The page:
Improvement of amperometric transducer selectivity using nanosized phenylenediamine films
In this work, we studied the conditions of deposition of a semipermeable polyphenylenediamine (PPD)-based membrane on amperometric disk platinum electrodes. Restricting an access of interfering substances to the electrode surface, the membrane prevents their impact on the sensor operation. Two methods of membrane deposition by electropolymerization were compared—at varying potential (cyclic voltammetry) and at constant potential. The cyclic voltammetry was shown to be easier in performing and providing better properties of the membrane. The dependence of PPD membrane effectiveness on the number of cyclic voltammograms and phenylenediamine concentration was analyzed. It was shown that the impact of interfering substances (ascorbic acid, dopamine, cysteine, uric acid) on sensor operation could be completely avoided using three cyclic voltammograms in 30 mM phenylenediamine. On the other hand, when working with diluted samples, i.e., at lower concentrations of electroactive substances, it is reasonable to decrease the phenylenediamine concentration to 5 mM, which would result in a higher sensitivity of transducers to hydrogen peroxide due to a thinner PPD layer. The PPD membrane was tested during continuous operation and at 8-day storage and turned out to be efficient in sensor and biosensors.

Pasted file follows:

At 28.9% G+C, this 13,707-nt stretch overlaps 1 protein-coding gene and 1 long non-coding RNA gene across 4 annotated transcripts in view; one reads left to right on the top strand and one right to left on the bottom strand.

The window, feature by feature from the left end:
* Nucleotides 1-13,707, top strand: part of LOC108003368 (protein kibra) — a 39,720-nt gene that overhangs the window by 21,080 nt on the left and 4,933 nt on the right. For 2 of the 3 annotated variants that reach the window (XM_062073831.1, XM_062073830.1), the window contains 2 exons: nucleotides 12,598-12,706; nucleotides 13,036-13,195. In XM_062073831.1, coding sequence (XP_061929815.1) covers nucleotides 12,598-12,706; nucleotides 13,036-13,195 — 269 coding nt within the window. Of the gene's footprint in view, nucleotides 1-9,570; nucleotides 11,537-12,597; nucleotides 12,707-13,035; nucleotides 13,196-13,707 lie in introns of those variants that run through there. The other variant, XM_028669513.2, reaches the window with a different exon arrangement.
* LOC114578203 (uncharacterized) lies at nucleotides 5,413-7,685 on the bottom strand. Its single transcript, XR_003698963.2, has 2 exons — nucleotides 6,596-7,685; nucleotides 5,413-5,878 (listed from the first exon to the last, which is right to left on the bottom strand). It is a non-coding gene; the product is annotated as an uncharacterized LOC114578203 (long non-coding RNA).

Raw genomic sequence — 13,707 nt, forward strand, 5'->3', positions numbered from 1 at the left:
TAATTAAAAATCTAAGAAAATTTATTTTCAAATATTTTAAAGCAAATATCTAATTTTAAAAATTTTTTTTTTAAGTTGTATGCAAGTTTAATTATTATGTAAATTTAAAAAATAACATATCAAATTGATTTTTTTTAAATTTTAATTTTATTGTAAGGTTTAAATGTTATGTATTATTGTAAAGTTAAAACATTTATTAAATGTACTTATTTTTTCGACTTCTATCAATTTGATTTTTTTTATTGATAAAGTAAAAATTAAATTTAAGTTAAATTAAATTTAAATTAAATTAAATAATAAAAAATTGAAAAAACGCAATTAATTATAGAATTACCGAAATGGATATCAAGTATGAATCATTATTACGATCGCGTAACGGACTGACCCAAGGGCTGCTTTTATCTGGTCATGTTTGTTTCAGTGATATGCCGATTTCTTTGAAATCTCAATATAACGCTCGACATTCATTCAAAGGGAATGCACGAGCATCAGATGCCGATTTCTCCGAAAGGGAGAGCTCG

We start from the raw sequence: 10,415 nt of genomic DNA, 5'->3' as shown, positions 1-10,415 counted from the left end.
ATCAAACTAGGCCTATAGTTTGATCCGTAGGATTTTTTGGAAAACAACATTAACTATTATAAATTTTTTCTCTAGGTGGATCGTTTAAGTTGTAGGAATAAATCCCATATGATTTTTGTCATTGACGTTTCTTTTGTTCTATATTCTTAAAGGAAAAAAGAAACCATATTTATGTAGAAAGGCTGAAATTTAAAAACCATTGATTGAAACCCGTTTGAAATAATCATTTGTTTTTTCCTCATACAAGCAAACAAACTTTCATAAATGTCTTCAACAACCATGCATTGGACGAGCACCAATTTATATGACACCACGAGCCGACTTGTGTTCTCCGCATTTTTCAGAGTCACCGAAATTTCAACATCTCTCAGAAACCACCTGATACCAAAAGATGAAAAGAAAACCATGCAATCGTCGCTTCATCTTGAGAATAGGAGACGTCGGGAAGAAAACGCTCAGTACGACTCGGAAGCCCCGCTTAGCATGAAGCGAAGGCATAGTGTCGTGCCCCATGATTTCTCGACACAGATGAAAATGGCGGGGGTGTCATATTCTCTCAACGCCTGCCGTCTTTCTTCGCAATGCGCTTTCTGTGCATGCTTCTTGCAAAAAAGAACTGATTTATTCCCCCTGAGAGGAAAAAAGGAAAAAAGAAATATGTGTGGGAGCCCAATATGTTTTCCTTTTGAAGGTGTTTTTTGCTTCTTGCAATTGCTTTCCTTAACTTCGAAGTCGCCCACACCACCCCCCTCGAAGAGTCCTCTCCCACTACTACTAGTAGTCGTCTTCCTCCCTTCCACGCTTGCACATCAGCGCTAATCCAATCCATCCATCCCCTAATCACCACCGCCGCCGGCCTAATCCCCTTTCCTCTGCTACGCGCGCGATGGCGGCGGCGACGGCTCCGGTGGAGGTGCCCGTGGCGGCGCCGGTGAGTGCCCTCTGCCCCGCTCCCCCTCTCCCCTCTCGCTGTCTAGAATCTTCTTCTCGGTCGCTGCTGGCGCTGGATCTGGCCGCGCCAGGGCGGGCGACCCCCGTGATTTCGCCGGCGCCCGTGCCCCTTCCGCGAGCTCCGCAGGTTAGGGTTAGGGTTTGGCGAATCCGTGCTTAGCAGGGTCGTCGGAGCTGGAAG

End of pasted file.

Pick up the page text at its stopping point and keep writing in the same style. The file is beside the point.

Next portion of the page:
Publisher URL: https://link.springer.com/article/10.1186/s11671-017-2353-9
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